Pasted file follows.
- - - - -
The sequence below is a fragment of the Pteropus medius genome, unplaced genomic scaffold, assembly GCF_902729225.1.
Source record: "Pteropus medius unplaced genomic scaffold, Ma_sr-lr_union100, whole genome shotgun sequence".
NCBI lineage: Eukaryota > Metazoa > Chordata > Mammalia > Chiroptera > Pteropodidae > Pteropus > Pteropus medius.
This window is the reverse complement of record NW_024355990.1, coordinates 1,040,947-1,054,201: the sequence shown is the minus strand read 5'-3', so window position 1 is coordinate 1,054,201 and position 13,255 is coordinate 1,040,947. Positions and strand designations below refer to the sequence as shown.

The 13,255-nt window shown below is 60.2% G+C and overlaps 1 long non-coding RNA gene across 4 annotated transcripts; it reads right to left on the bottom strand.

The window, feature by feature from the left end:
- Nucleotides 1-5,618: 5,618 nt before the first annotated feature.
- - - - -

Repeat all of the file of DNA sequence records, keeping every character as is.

The sequence below is a fragment of the Pteropus medius genome, unplaced genomic scaffold, assembly GCF_902729225.1.
Source record: "Pteropus medius unplaced genomic scaffold, Ma_sr-lr_union100, whole genome shotgun sequence".
NCBI lineage: Eukaryota > Metazoa > Chordata > Mammalia > Chiroptera > Pteropodidae > Pteropus > Pteropus medius.
This window is the reverse complement of record NW_024355990.1, coordinates 1,040,947-1,054,201: the sequence shown is the minus strand read 5'-3', so window position 1 is coordinate 1,054,201 and position 13,255 is coordinate 1,040,947. Positions and strand designations below refer to the sequence as shown.

The 13,255-nt window shown below is 60.2% G+C and overlaps 1 long non-coding RNA gene across 4 annotated transcripts; it reads right to left on the bottom strand.

The window, feature by feature from the left end:
- Nucleotides 1-5,618: 5,618 nt before the first annotated feature.